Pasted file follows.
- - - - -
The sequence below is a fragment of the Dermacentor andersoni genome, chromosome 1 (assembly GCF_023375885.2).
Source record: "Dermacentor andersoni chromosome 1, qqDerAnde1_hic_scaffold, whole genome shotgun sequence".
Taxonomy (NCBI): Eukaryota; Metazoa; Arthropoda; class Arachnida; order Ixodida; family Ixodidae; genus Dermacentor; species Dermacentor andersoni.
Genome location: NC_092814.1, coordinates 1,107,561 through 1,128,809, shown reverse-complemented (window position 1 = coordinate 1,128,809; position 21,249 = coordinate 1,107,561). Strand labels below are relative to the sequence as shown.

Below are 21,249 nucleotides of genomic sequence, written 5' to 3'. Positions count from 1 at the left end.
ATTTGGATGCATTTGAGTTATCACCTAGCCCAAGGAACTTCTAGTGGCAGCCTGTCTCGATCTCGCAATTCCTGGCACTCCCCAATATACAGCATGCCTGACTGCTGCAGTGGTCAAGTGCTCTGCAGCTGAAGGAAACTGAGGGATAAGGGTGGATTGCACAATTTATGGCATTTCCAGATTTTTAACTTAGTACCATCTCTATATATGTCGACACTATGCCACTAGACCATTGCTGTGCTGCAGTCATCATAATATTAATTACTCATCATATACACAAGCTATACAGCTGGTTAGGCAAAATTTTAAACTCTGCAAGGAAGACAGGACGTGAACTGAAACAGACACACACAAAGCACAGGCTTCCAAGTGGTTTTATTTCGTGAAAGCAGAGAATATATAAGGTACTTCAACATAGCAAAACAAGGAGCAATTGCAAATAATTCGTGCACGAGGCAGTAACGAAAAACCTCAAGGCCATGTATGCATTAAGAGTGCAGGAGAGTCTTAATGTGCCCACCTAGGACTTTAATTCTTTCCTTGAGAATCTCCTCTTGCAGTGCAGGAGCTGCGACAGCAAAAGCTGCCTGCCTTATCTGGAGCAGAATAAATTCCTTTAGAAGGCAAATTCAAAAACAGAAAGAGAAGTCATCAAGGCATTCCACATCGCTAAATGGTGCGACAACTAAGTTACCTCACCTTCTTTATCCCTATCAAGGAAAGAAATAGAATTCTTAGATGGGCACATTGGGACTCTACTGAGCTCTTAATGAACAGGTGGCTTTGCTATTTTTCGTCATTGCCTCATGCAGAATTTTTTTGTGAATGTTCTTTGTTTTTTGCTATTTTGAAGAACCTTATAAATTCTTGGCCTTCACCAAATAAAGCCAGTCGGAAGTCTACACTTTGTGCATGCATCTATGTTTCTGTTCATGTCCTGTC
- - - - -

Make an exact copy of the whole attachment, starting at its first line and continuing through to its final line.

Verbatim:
The sequence below is a fragment of the Dermacentor andersoni genome, chromosome 1 (assembly GCF_023375885.2).
Source record: "Dermacentor andersoni chromosome 1, qqDerAnde1_hic_scaffold, whole genome shotgun sequence".
Taxonomy (NCBI): Eukaryota; Metazoa; Arthropoda; class Arachnida; order Ixodida; family Ixodidae; genus Dermacentor; species Dermacentor andersoni.
Genome location: NC_092814.1, coordinates 1,107,561 through 1,128,809, shown reverse-complemented (window position 1 = coordinate 1,128,809; position 21,249 = coordinate 1,107,561). Strand labels below are relative to the sequence as shown.

Below are 21,249 nucleotides of genomic sequence, written 5' to 3'. Positions count from 1 at the left end.
ATTTGGATGCATTTGAGTTATCACCTAGCCCAAGGAACTTCTAGTGGCAGCCTGTCTCGATCTCGCAATTCCTGGCACTCCCCAATATACAGCATGCCTGACTGCTGCAGTGGTCAAGTGCTCTGCAGCTGAAGGAAACTGAGGGATAAGGGTGGATTGCACAATTTATGGCATTTCCAGATTTTTAACTTAGTACCATCTCTATATATGTCGACACTATGCCACTAGACCATTGCTGTGCTGCAGTCATCATAATATTAATTACTCATCATATACACAAGCTATACAGCTGGTTAGGCAAAATTTTAAACTCTGCAAGGAAGACAGGACGTGAACTGAAACAGACACACACAAAGCACAGGCTTCCAAGTGGTTTTATTTCGTGAAAGCAGAGAATATATAAGGTACTTCAACATAGCAAAACAAGGAGCAATTGCAAATAATTCGTGCACGAGGCAGTAACGAAAAACCTCAAGGCCATGTATGCATTAAGAGTGCAGGAGAGTCTTAATGTGCCCACCTAGGACTTTAATTCTTTCCTTGAGAATCTCCTCTTGCAGTGCAGGAGCTGCGACAGCAAAAGCTGCCTGCCTTATCTGGAGCAGAATAAATTCCTTTAGAAGGCAAATTCAAAAACAGAAAGAGAAGTCATCAAGGCATTCCACATCGCTAAATGGTGCGACAACTAAGTTACCTCACCTTCTTTATCCCTATCAAGGAAAGAAATAGAATTCTTAGATGGGCACATTGGGACTCTACTGAGCTCTTAATGAACAGGTGGCTTTGCTATTTTTCGTCATTGCCTCATGCAGAATTTTTTTGTGAATGTTCTTTGTTTTTTGCTATTTTGAAGAACCTTATAAATTCTTGGCCTTCACCAAATAAAGCCAGTCGGAAGTCTACACTTTGTGCATGCATCTATGTTTCTGTTCATGTCCTGTC